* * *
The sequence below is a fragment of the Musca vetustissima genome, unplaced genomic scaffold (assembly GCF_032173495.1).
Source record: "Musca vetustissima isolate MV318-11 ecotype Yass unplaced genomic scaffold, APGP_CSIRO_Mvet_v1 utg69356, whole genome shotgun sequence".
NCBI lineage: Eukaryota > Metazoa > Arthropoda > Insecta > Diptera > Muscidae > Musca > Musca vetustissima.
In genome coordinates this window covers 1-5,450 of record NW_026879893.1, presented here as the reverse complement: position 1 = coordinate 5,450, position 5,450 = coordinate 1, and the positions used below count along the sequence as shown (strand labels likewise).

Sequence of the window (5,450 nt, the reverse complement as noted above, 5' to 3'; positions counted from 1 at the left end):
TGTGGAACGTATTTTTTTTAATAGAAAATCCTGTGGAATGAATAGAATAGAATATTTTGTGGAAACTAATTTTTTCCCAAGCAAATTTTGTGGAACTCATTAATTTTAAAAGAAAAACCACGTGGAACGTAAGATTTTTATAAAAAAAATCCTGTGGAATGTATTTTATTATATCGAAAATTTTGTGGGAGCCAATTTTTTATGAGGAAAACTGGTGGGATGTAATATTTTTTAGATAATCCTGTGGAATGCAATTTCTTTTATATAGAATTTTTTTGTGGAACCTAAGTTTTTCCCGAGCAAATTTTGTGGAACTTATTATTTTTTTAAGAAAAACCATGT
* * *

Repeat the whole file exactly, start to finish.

The sequence below is a fragment of the Musca vetustissima genome, unplaced genomic scaffold (assembly GCF_032173495.1).
Source record: "Musca vetustissima isolate MV318-11 ecotype Yass unplaced genomic scaffold, APGP_CSIRO_Mvet_v1 utg69356, whole genome shotgun sequence".
NCBI lineage: Eukaryota > Metazoa > Arthropoda > Insecta > Diptera > Muscidae > Musca > Musca vetustissima.
In genome coordinates this window covers 1-5,450 of record NW_026879893.1, presented here as the reverse complement: position 1 = coordinate 5,450, position 5,450 = coordinate 1, and the positions used below count along the sequence as shown (strand labels likewise).

Sequence of the window (5,450 nt, the reverse complement as noted above, 5' to 3'; positions counted from 1 at the left end):
TGTGGAACGTATTTTTTTTAATAGAAAATCCTGTGGAATGAATAGAATAGAATATTTTGTGGAAACTAATTTTTTCCCAAGCAAATTTTGTGGAACTCATTAATTTTAAAAGAAAAACCACGTGGAACGTAAGATTTTTATAAAAAAAATCCTGTGGAATGTATTTTATTATATCGAAAATTTTGTGGGAGCCAATTTTTTATGAGGAAAACTGGTGGGATGTAATATTTTTTAGATAATCCTGTGGAATGCAATTTCTTTTATATAGAATTTTTTTGTGGAACCTAAGTTTTTCCCGAGCAAATTTTGTGGAACTTATTATTTTTTTAAGAAAAACCATGT